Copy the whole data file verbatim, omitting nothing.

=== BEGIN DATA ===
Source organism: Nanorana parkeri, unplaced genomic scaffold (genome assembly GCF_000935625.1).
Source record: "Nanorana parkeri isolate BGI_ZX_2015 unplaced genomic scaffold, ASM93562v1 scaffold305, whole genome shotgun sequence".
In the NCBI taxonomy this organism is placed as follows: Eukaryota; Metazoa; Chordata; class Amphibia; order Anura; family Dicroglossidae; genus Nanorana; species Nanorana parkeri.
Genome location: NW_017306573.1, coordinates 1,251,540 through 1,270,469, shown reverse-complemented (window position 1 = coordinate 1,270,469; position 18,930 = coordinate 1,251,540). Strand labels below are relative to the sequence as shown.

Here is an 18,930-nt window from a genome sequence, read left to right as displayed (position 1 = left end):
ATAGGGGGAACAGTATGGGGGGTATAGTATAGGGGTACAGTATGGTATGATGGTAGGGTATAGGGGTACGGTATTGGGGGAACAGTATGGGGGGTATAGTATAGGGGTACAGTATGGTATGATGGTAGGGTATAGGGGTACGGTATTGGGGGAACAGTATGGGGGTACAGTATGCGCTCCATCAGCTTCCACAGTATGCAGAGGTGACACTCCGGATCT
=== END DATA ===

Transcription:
Source organism: Nanorana parkeri, unplaced genomic scaffold (genome assembly GCF_000935625.1).
Source record: "Nanorana parkeri isolate BGI_ZX_2015 unplaced genomic scaffold, ASM93562v1 scaffold305, whole genome shotgun sequence".
In the NCBI taxonomy this organism is placed as follows: Eukaryota; Metazoa; Chordata; class Amphibia; order Anura; family Dicroglossidae; genus Nanorana; species Nanorana parkeri.
Genome location: NW_017306573.1, coordinates 1,251,540 through 1,270,469, shown reverse-complemented (window position 1 = coordinate 1,270,469; position 18,930 = coordinate 1,251,540). Strand labels below are relative to the sequence as shown.

Here is an 18,930-nt window from a genome sequence, read left to right as displayed (position 1 = left end):
ATAGGGGGAACAGTATGGGGGGTATAGTATAGGGGTACAGTATGGTATGATGGTAGGGTATAGGGGTACGGTATTGGGGGAACAGTATGGGGGGTATAGTATAGGGGTACAGTATGGTATGATGGTAGGGTATAGGGGTACGGTATTGGGGGAACAGTATGGGGGTACAGTATGCGCTCCATCAGCTTCCACAGTATGCAGAGGTGACACTCCGGATCT